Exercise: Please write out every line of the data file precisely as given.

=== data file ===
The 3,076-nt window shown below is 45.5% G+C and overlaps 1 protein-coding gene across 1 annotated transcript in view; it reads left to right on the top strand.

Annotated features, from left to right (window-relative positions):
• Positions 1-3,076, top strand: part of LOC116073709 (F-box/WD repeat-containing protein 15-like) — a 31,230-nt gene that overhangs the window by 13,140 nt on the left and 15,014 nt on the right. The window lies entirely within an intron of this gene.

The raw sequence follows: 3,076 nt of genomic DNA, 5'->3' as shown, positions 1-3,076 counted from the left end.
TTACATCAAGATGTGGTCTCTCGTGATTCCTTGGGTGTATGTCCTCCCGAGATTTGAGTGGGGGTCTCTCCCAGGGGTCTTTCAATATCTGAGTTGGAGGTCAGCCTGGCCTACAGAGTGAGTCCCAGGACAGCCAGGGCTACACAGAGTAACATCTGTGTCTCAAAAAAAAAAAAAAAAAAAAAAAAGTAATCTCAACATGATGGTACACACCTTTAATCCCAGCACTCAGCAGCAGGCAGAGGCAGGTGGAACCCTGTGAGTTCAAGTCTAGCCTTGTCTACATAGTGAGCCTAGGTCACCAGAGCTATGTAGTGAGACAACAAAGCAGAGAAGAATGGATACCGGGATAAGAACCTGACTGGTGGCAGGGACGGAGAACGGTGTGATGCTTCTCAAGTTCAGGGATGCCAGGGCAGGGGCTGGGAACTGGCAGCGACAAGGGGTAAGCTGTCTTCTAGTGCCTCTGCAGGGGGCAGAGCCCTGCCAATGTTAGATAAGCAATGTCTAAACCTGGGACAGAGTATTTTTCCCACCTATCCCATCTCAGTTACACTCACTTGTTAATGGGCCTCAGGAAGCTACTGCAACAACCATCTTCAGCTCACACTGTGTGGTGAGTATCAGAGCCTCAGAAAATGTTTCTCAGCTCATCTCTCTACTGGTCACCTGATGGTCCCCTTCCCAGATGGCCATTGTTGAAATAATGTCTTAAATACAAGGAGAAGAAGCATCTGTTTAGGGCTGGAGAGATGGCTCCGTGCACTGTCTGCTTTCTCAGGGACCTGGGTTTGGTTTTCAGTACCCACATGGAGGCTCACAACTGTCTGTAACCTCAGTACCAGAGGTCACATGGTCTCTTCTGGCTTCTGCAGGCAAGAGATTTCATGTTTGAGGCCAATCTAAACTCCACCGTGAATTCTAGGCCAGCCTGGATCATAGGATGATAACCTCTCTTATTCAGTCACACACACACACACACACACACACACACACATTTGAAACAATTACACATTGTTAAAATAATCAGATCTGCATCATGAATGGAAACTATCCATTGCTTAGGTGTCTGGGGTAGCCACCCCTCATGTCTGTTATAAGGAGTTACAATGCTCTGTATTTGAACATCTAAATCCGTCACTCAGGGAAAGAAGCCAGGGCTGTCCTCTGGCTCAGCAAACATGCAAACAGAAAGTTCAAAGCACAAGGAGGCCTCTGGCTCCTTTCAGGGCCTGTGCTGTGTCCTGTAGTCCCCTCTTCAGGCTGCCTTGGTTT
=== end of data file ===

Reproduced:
The 3,076-nt window shown below is 45.5% G+C and overlaps 1 protein-coding gene across 1 annotated transcript in view; it reads left to right on the top strand.

Annotated features, from left to right (window-relative positions):
• Positions 1-3,076, top strand: part of LOC116073709 (F-box/WD repeat-containing protein 15-like) — a 31,230-nt gene that overhangs the window by 13,140 nt on the left and 15,014 nt on the right. The window lies entirely within an intron of this gene.

The raw sequence follows: 3,076 nt of genomic DNA, 5'->3' as shown, positions 1-3,076 counted from the left end.
TTACATCAAGATGTGGTCTCTCGTGATTCCTTGGGTGTATGTCCTCCCGAGATTTGAGTGGGGGTCTCTCCCAGGGGTCTTTCAATATCTGAGTTGGAGGTCAGCCTGGCCTACAGAGTGAGTCCCAGGACAGCCAGGGCTACACAGAGTAACATCTGTGTCTCAAAAAAAAAAAAAAAAAAAAAAAAGTAATCTCAACATGATGGTACACACCTTTAATCCCAGCACTCAGCAGCAGGCAGAGGCAGGTGGAACCCTGTGAGTTCAAGTCTAGCCTTGTCTACATAGTGAGCCTAGGTCACCAGAGCTATGTAGTGAGACAACAAAGCAGAGAAGAATGGATACCGGGATAAGAACCTGACTGGTGGCAGGGACGGAGAACGGTGTGATGCTTCTCAAGTTCAGGGATGCCAGGGCAGGGGCTGGGAACTGGCAGCGACAAGGGGTAAGCTGTCTTCTAGTGCCTCTGCAGGGGGCAGAGCCCTGCCAATGTTAGATAAGCAATGTCTAAACCTGGGACAGAGTATTTTTCCCACCTATCCCATCTCAGTTACACTCACTTGTTAATGGGCCTCAGGAAGCTACTGCAACAACCATCTTCAGCTCACACTGTGTGGTGAGTATCAGAGCCTCAGAAAATGTTTCTCAGCTCATCTCTCTACTGGTCACCTGATGGTCCCCTTCCCAGATGGCCATTGTTGAAATAATGTCTTAAATACAAGGAGAAGAAGCATCTGTTTAGGGCTGGAGAGATGGCTCCGTGCACTGTCTGCTTTCTCAGGGACCTGGGTTTGGTTTTCAGTACCCACATGGAGGCTCACAACTGTCTGTAACCTCAGTACCAGAGGTCACATGGTCTCTTCTGGCTTCTGCAGGCAAGAGATTTCATGTTTGAGGCCAATCTAAACTCCACCGTGAATTCTAGGCCAGCCTGGATCATAGGATGATAACCTCTCTTATTCAGTCACACACACACACACACACACACACACACACATTTGAAACAATTACACATTGTTAAAATAATCAGATCTGCATCATGAATGGAAACTATCCATTGCTTAGGTGTCTGGGGTAGCCACCCCTCATGTCTGTTATAAGGAGTTACAATGCTCTGTATTTGAACATCTAAATCCGTCACTCAGGGAAAGAAGCCAGGGCTGTCCTCTGGCTCAGCAAACATGCAAACAGAAAGTTCAAAGCACAAGGAGGCCTCTGGCTCCTTTCAGGGCCTGTGCTGTGTCCTGTAGTCCCCTCTTCAGGCTGCCTTGGTTT